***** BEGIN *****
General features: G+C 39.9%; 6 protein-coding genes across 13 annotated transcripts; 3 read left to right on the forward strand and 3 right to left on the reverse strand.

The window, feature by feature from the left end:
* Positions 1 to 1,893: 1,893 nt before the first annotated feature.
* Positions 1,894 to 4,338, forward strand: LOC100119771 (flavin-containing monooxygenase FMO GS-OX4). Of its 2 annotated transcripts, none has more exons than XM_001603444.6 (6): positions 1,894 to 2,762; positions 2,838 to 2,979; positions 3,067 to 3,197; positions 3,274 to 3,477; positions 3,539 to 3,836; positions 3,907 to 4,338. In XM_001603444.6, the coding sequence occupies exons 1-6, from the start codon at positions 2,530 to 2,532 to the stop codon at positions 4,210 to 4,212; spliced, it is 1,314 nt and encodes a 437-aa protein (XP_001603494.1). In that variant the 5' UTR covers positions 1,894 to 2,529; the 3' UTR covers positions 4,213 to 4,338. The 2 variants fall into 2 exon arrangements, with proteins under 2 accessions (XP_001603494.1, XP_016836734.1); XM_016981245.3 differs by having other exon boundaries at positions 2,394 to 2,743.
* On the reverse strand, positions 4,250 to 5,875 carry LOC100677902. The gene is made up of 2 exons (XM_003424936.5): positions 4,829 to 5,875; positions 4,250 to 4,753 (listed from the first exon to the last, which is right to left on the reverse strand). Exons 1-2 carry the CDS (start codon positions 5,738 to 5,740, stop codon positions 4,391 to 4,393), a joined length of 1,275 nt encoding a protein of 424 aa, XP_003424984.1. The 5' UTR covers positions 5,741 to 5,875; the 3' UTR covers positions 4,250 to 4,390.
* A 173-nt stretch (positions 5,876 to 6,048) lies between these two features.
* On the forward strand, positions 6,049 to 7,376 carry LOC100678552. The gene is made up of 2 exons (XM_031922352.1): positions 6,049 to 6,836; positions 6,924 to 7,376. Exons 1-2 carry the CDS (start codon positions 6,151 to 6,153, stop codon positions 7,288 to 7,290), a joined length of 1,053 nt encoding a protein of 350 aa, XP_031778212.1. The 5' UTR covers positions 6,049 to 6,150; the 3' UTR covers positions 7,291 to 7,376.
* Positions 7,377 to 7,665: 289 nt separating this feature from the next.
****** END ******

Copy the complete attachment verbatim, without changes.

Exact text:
General features: G+C 39.9%; 6 protein-coding genes across 13 annotated transcripts; 3 read left to right on the forward strand and 3 right to left on the reverse strand.

The window, feature by feature from the left end:
* Positions 1 to 1,893: 1,893 nt before the first annotated feature.
* Positions 1,894 to 4,338, forward strand: LOC100119771 (flavin-containing monooxygenase FMO GS-OX4). Of its 2 annotated transcripts, none has more exons than XM_001603444.6 (6): positions 1,894 to 2,762; positions 2,838 to 2,979; positions 3,067 to 3,197; positions 3,274 to 3,477; positions 3,539 to 3,836; positions 3,907 to 4,338. In XM_001603444.6, the coding sequence occupies exons 1-6, from the start codon at positions 2,530 to 2,532 to the stop codon at positions 4,210 to 4,212; spliced, it is 1,314 nt and encodes a 437-aa protein (XP_001603494.1). In that variant the 5' UTR covers positions 1,894 to 2,529; the 3' UTR covers positions 4,213 to 4,338. The 2 variants fall into 2 exon arrangements, with proteins under 2 accessions (XP_001603494.1, XP_016836734.1); XM_016981245.3 differs by having other exon boundaries at positions 2,394 to 2,743.
* On the reverse strand, positions 4,250 to 5,875 carry LOC100677902. The gene is made up of 2 exons (XM_003424936.5): positions 4,829 to 5,875; positions 4,250 to 4,753 (listed from the first exon to the last, which is right to left on the reverse strand). Exons 1-2 carry the CDS (start codon positions 5,738 to 5,740, stop codon positions 4,391 to 4,393), a joined length of 1,275 nt encoding a protein of 424 aa, XP_003424984.1. The 5' UTR covers positions 5,741 to 5,875; the 3' UTR covers positions 4,250 to 4,390.
* A 173-nt stretch (positions 5,876 to 6,048) lies between these two features.
* On the forward strand, positions 6,049 to 7,376 carry LOC100678552. The gene is made up of 2 exons (XM_031922352.1): positions 6,049 to 6,836; positions 6,924 to 7,376. Exons 1-2 carry the CDS (start codon positions 6,151 to 6,153, stop codon positions 7,288 to 7,290), a joined length of 1,053 nt encoding a protein of 350 aa, XP_031778212.1. The 5' UTR covers positions 6,049 to 6,150; the 3' UTR covers positions 7,291 to 7,376.
* Positions 7,377 to 7,665: 289 nt separating this feature from the next.